An example of a DX dehumidification system is illustrated in Fig. 1. The system includes a heat-pipe heat exchanger and an air-cooled condenser system. The heat pipe removes 538,616 Btu per hr (44.88 ton) of heat from the inlet process air and passes it to the dehumidifier process air leaving the system. The advantage is reduced cooling load and a leaving air condition that is not at or near saturation. The operating cost in Table 4 is $20.03 per 1000 lb of water vapor removed at a process-air-leaving condition of 56.3 F and 36 grains per lb (53.9 percent RH). Dehumidification reheat systems will use the high-pressure, high- temperature gas leaving the compressor in a coil system to reheat the process air leaving the dehumidifier. Most common residential dehumidifiers use this configuration. It is important for designers to consider waste energy usage, heat wheels, or heat pipes for reheat because reheat can add a significant "added" cost to the operating cost of a DX system.

Rotating Dry Desiccant Wheel

Dry desiccants are adsorbent materials that attract moisture because of the electrical field at the desiccant surface. The field attracts water molecules that have a net opposite charge. Some of the solid adsorbents used in dry desiccant systems are illustrated in Table 5.

Sorption is the adsorption process by which a desiccant removes water vapor directly from the air.DX With Heat Pipe Dehumidification Operating Cost to Remove 1,000 lb of Water Vapor The ability of an adsorbent to attract moisture depends on the difference in vapor pressure between the desiccant surface and air. The vapor-pressure difference drives moisture from the high vaporpressure area to the low vaporpressure area. Dry desiccants typically have low vapor pressure at their surface and, therefore, adsorb moisture from the air. When moisture is removed from the process air stream, it produces heat of sorption (or heat of adsorption), which is composed of latent heat of condensation of the removed moisture plus additional chemical heat. The heat of sorption of the moisture removed from the air is converted to sensible heat. The amount of heat released is usually around 1080 Btu per lb WV removed to 1312 Btu per lb WV removed. The actual amount depends on the type of desiccant. The heat of sorption (sensible heat) is energy that is passed to the process air stream, which raises the discharge air temperature of the process air stream.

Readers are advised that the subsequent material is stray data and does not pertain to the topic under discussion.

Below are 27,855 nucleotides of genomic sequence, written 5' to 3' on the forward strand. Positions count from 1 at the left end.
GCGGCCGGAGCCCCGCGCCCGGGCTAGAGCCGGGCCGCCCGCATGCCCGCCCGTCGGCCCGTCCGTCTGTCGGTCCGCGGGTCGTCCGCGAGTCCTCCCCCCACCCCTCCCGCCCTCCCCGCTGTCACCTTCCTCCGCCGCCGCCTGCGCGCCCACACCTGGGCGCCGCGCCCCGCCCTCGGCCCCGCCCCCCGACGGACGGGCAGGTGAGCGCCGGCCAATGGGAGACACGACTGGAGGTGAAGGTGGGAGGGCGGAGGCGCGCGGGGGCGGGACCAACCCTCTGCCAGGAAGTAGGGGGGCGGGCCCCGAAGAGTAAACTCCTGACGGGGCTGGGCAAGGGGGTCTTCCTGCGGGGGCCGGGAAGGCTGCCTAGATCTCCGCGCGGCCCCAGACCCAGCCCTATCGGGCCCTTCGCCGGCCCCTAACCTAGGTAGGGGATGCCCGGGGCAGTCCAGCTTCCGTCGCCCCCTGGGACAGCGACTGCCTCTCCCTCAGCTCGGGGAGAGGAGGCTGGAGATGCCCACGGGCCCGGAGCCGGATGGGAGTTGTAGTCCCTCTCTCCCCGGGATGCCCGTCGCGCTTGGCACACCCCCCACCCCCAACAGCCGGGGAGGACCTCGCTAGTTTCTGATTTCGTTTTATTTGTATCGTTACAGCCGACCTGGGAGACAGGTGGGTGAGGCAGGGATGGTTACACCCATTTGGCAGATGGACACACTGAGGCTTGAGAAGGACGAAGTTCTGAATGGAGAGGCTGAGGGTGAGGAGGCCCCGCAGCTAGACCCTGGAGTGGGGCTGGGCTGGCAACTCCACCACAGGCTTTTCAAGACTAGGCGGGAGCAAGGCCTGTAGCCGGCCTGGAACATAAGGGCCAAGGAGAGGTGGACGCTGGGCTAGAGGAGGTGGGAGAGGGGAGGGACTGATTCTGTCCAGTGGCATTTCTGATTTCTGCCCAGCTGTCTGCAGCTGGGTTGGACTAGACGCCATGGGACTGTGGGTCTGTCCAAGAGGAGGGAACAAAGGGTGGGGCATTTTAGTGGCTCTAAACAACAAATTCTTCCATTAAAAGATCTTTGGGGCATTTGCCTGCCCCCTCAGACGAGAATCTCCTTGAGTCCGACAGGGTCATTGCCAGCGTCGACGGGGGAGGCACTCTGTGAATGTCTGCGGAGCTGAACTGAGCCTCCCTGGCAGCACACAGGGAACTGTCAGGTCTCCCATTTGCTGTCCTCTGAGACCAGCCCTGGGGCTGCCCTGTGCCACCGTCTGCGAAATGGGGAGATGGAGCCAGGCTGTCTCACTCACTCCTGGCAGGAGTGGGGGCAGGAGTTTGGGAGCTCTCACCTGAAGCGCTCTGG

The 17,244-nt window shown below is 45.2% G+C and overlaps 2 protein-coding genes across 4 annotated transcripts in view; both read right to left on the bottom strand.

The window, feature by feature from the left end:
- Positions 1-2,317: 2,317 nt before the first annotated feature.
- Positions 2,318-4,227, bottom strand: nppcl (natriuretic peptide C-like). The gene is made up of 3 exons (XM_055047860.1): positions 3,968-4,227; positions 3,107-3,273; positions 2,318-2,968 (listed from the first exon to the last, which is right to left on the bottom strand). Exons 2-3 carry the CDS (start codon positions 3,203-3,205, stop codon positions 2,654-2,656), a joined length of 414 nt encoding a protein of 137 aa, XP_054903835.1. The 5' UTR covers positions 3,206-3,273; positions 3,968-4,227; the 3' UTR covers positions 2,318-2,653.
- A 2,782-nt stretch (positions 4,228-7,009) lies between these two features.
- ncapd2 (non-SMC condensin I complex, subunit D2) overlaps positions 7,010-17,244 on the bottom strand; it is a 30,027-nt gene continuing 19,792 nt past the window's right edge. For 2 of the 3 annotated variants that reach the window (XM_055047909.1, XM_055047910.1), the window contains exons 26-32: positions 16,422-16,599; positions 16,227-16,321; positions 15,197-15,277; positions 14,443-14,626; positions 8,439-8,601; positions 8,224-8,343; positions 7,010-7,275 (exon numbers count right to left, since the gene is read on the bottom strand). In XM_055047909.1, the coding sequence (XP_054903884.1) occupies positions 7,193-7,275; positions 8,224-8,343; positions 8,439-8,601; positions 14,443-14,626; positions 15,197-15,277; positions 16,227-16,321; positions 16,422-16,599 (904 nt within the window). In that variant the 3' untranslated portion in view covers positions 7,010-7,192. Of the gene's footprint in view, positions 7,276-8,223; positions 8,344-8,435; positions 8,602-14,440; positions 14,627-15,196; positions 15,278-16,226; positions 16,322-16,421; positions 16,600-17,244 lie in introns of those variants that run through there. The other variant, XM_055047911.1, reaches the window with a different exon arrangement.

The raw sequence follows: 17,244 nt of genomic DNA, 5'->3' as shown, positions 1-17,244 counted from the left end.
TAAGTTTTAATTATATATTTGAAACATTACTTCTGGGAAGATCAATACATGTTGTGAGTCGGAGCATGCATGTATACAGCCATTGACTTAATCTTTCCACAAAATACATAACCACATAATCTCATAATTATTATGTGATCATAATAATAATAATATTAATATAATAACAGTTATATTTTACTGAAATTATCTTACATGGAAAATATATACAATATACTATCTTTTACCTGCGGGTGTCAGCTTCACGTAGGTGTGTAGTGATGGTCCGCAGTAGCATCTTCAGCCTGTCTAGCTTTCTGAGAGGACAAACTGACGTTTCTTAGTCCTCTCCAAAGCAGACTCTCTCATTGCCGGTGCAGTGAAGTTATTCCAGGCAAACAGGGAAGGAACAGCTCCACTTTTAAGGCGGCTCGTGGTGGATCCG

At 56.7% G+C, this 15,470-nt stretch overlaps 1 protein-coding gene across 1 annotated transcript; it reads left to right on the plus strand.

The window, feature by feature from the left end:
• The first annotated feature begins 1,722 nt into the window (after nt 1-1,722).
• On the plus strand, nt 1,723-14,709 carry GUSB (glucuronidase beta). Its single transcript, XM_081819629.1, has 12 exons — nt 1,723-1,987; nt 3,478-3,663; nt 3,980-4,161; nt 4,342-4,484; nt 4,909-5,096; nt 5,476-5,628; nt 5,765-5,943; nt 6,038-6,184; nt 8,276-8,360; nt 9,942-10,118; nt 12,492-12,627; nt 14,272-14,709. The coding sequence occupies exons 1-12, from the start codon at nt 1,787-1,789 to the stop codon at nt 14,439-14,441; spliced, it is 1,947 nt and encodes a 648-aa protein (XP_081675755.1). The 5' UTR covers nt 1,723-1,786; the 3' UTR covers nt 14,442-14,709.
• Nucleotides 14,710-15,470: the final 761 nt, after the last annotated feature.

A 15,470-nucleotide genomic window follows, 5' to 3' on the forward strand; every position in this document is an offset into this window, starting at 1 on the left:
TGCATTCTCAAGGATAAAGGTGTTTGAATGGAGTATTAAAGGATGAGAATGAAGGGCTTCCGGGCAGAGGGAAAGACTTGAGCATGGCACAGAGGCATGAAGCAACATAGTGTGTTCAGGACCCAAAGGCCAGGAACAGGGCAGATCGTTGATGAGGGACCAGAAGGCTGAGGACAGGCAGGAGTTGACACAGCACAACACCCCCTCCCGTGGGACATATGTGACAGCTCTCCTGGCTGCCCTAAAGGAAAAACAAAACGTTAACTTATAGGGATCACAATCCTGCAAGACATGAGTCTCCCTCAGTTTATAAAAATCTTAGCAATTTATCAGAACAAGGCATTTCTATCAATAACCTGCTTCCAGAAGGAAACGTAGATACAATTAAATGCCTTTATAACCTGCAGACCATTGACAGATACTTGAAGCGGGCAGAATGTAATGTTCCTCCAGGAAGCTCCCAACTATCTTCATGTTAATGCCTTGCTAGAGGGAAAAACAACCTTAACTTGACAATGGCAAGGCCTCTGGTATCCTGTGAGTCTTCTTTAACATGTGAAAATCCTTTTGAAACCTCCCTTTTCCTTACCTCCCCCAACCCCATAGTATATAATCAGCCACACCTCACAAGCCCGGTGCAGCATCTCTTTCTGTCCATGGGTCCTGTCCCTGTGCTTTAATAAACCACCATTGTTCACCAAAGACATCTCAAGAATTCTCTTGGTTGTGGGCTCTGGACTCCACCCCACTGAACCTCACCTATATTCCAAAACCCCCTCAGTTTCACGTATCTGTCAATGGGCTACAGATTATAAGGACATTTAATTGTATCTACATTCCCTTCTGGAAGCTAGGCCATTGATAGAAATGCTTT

Dry Desiccant Dehumidification Operating Cost to Remove 1,000 lb of Water Vapor

Industrial Dehumidification

As the moisture content of the desiccant rises, so does the watervapor pressure at the desiccant surface. At some point, the vapor pressure at the desiccant surface will be the same as the air, and moisture adsorption will end. The desiccant is then taken out of the process air stream and is placed into the reactivation air stream (a scavenger air stream consisting of outside air or building air). The reactivation air stream is typically heated to a temperature of 190 to 375 F. The combination of the heat and moisture raises the vapor pressure at the desiccant surface. When the surface vapor pressure exceeds the vapor pressure of the reactivation air, moisture leaves the desiccant. This process is called reactivation.

The reactivation section, which constitutes less than half of the desiccant wheel, uses flexible seals to seal it from the adsorption or process side to minimize cross contamination. The typical leakage rate is 1 to 2 percent.

Following reactivation, the hot desiccant rotates back into the process air where the process air cools the desiccant which lowers the desiccant vapor pressure, so it can collect more moisture from the balance of the process air stream. Some of the equations used by the rotating dry desiccant manufacturers are shown in the accompanying sidebar.